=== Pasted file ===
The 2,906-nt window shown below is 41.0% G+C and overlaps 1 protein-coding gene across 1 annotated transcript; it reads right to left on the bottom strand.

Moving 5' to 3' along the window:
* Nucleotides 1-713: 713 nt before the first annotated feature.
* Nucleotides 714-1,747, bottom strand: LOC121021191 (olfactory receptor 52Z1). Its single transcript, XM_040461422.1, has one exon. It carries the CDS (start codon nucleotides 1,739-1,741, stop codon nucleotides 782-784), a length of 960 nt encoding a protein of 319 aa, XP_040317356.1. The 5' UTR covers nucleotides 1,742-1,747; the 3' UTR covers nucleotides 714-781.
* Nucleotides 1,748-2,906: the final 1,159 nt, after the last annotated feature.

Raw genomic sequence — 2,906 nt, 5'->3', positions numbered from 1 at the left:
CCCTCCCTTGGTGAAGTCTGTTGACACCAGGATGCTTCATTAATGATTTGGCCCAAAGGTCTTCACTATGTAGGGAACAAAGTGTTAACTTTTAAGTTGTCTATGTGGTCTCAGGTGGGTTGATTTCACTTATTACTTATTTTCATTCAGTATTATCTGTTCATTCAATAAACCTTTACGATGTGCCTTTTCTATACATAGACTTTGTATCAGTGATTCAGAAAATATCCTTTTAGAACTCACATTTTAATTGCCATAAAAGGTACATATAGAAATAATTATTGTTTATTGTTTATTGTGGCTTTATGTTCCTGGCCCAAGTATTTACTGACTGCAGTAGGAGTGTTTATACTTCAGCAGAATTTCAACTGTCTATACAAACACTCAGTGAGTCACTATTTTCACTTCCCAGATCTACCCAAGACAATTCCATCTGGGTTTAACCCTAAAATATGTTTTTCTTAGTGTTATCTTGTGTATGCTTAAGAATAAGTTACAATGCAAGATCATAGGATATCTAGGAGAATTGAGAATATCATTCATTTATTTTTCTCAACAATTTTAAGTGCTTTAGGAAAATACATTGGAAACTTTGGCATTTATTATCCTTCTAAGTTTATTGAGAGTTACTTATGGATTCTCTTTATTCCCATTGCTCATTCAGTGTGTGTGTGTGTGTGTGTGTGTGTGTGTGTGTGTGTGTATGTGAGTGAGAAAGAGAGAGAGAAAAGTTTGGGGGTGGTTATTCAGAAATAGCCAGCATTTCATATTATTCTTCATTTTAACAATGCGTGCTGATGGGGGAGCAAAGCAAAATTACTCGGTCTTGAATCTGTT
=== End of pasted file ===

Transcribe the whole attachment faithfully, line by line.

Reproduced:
The 2,906-nt window shown below is 41.0% G+C and overlaps 1 protein-coding gene across 1 annotated transcript; it reads right to left on the bottom strand.

Moving 5' to 3' along the window:
* Nucleotides 1-713: 713 nt before the first annotated feature.
* Nucleotides 714-1,747, bottom strand: LOC121021191 (olfactory receptor 52Z1). Its single transcript, XM_040461422.1, has one exon. It carries the CDS (start codon nucleotides 1,739-1,741, stop codon nucleotides 782-784), a length of 960 nt encoding a protein of 319 aa, XP_040317356.1. The 5' UTR covers nucleotides 1,742-1,747; the 3' UTR covers nucleotides 714-781.
* Nucleotides 1,748-2,906: the final 1,159 nt, after the last annotated feature.

Raw genomic sequence — 2,906 nt, 5'->3', positions numbered from 1 at the left:
CCCTCCCTTGGTGAAGTCTGTTGACACCAGGATGCTTCATTAATGATTTGGCCCAAAGGTCTTCACTATGTAGGGAACAAAGTGTTAACTTTTAAGTTGTCTATGTGGTCTCAGGTGGGTTGATTTCACTTATTACTTATTTTCATTCAGTATTATCTGTTCATTCAATAAACCTTTACGATGTGCCTTTTCTATACATAGACTTTGTATCAGTGATTCAGAAAATATCCTTTTAGAACTCACATTTTAATTGCCATAAAAGGTACATATAGAAATAATTATTGTTTATTGTTTATTGTGGCTTTATGTTCCTGGCCCAAGTATTTACTGACTGCAGTAGGAGTGTTTATACTTCAGCAGAATTTCAACTGTCTATACAAACACTCAGTGAGTCACTATTTTCACTTCCCAGATCTACCCAAGACAATTCCATCTGGGTTTAACCCTAAAATATGTTTTTCTTAGTGTTATCTTGTGTATGCTTAAGAATAAGTTACAATGCAAGATCATAGGATATCTAGGAGAATTGAGAATATCATTCATTTATTTTTCTCAACAATTTTAAGTGCTTTAGGAAAATACATTGGAAACTTTGGCATTTATTATCCTTCTAAGTTTATTGAGAGTTACTTATGGATTCTCTTTATTCCCATTGCTCATTCAGTGTGTGTGTGTGTGTGTGTGTGTGTGTGTGTGTGTGTGTATGTGAGTGAGAAAGAGAGAGAGAAAAGTTTGGGGGTGGTTATTCAGAAATAGCCAGCATTTCATATTATTCTTCATTTTAACAATGCGTGCTGATGGGGGAGCAAAGCAAAATTACTCGGTCTTGAATCTGTT